Monday, July 04, 2005

Fax and Voicemail to email: MaxEmail and more

In years past I've used eFax, jFax and Faxaway in an attempt to integrate fax and email. Results were mixed. Faxaway was once a good solution for sending email as a fax, but I don't like their billing procedures (they do get some good reviews nowadays and claim to have added fax receipt). eFax (e-Fax) died in an ugly spiral of spam; they were a .com without a business plan. jFax (j-Fax) required some odd sort of proprietary viewer -- I want PDF.

Recently I decided to try again -- especially for fax receipt.

In theory one could use an email/fax service to send faxes as well, but scanning documents then faxing them is too awkward a workflow -- particularly in the absence of a sheet feed scanner. It's technically feasible, but there are problems with both software and hardware.

The hardware problem is the tougher one. Traditionally home scanners were designed for image acquisition, not document management. They haven't had reliable sheet feeders or the software to assemble pages into a document. This may be changing, but it's a slow process that's moved forwards and backwards over the past decade. For most of the past ten years reliable document scanners have started at $1,000 a unit and moved quickly into the five figure range.

Even if the hardware worked, the software I've seen isn't good enough. This task requires software that automates assembling the scanned images into a document, translating that to CCITT encoded TIFF, and uploading the result to the send-scan service (ideally through an API). I don't think there's a market to support this kind of software. Someday, perhaps in the VOIP world of the future, some vendor (Google?) will decide to take over faxing and provide the software/API solution that manufacturers will create hardware for.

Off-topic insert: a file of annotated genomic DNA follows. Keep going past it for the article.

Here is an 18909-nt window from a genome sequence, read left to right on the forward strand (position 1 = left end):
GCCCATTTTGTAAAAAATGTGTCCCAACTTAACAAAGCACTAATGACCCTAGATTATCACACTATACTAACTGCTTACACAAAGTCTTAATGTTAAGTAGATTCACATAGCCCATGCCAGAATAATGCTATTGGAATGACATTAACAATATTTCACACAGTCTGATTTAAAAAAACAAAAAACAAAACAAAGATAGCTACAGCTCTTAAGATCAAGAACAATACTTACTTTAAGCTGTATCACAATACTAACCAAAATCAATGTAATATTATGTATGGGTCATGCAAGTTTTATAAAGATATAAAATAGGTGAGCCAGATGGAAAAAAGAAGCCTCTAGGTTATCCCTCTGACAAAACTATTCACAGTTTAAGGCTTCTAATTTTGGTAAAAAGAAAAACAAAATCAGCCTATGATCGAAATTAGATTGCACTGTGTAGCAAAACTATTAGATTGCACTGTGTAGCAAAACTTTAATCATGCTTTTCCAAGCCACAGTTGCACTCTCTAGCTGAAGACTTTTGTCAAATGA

So for sending faxes we will buy a dedicated fax machine, or maybe an integrated hydra multi-funtion device (but those have a reputation for buggy device drivers, unreliable hardware, and lousy Mac support). Any online service support for fax sending is just gravy (it's about 10 cents/fax with MaxEmail).

So how about receiving faxes? In theory a standalone fax machine can monitor incoming phone calls line and automatically distinguish incoming faxes from voice calls. In practice none of the people I know have been happy with this; most either end up connecting the fax machine erratically or they pay for a dedicated line. Since I'll eventually buy a fax machine I'll get to test this out myself.

So it's for incoming faxes where a fax to email service ought to work well. Nowadays the best ones support both incoming fax and incoming voice messages. Fax is translated to PDF or TIFF, voicemail to WAV (or something else). Users receive an email with an attached WAV or PDF file, or an email with a link to such. Inbound WAVs or PDFs are retained on the host service for at least 30 days, outbound faxes are not stored.

It's tough to find reviews of such services, Tidbits had the best I found from April 2005 (link to futher discussion on the right side of this page.) They liked MaxEmail's low cost ($15/year, Chicago phone number) solution. Innoport also got good reviews, but they don't offer anything comparable to MaxEmail's low cost Lite solution.

I decided both MaxEmail and Innoport looked reasonable. The latter is more corporate looking, but MaxEmail offered a free limited trial solution and Innoport didn't have any Minnesota local fax numbers. I ended up signing up for MaxEmail's Plus solution with a local fax number -- the Lite solution is a much better deal but our incoming faxes are frequently from small local educational institutions who might balk at sending some information to a remote number.

I'll try MaxEmail for a while and experiment with their voicemail service. I'll compare that to the dedicated fax machine. More later ...

Update 10/5/09: Somehow MaxEmail crept up to a $9/month flat fee. I didn't pay much attention, but that starts to add up for a service we now rarely use. I canceled it.

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